But we interrupt this blog posting ... to bemoan that while we were in class, Roy Halladay, the pitching ace of my beloved Philadelphia Phillies threw a no-hitter in the team's opening game of the National League Division Series matchup against the Cincinnati Reds. A NO-HITTER. In the PLAYOFFS. Only the second pitcher ever to do so. History was happening and I was sitting in a conference room with my classmates in Johnston Hall at Marquette University. I understood that graduate school would mean sacrifices, but OMG!
Anyway ... I digress ... Paul, a self-described "brand believer" and "a resurrector of brands," said of her company, "Our job is to build brands." She used a nicely done PowerPoint presentation to offer us "a window into the conversation in the company and the industry today." In the 1980s, advertising campaigns focused on television, radio and print. The 1990s brought forth the advent of integrated marketing campaigns, with a focus on one sight-one sound, more synergy and similarity (multiple ads, one voice). Now, of course, it's all about digital, and that has "fundamentally changed the way we function," Paul said.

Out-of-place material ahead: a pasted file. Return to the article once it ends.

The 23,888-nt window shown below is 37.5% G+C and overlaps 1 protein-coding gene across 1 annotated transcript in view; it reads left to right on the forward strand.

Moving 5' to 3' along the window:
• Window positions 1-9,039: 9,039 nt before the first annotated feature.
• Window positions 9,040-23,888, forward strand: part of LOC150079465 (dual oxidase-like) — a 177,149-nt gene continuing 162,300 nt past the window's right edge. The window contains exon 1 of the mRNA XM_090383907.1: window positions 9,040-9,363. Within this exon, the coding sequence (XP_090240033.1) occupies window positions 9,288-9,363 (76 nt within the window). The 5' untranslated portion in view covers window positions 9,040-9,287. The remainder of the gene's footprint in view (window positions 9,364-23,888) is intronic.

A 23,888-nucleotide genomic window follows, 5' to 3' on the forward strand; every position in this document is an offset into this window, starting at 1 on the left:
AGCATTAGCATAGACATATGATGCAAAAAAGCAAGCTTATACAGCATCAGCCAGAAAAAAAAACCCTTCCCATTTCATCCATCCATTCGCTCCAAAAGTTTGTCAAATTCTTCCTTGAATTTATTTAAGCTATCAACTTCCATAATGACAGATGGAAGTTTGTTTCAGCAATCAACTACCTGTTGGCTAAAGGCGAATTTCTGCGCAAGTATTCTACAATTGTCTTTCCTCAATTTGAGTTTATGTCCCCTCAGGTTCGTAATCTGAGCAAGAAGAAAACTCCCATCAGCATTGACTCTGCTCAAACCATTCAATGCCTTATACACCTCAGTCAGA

The new definition for modern integration is emerging, she said. (Hence, it seems, why we have a Emerging Media class.) The goal are holistic creative solutions, moving from ads and execution to ideas and going beyond trying to solve the client's problem to focusing more on the consumer's problem. For example, Paul shared with us a really impressive marketing effort her company helped produce for the Art Institute of Chicago. The museum's problem: attracting more customers and visitors. The solution became the Red Cube Project, which focused more on getting people to engage with art as a passion. That passion would seek outlets and the museum would be a natural fit.
Check out this video to learn more about the Red Cube Project. It's not as compelling as no-hitter in the playoffs. But it is inspiring and an excellent example of understanding the problem you're solving for – and making a difference.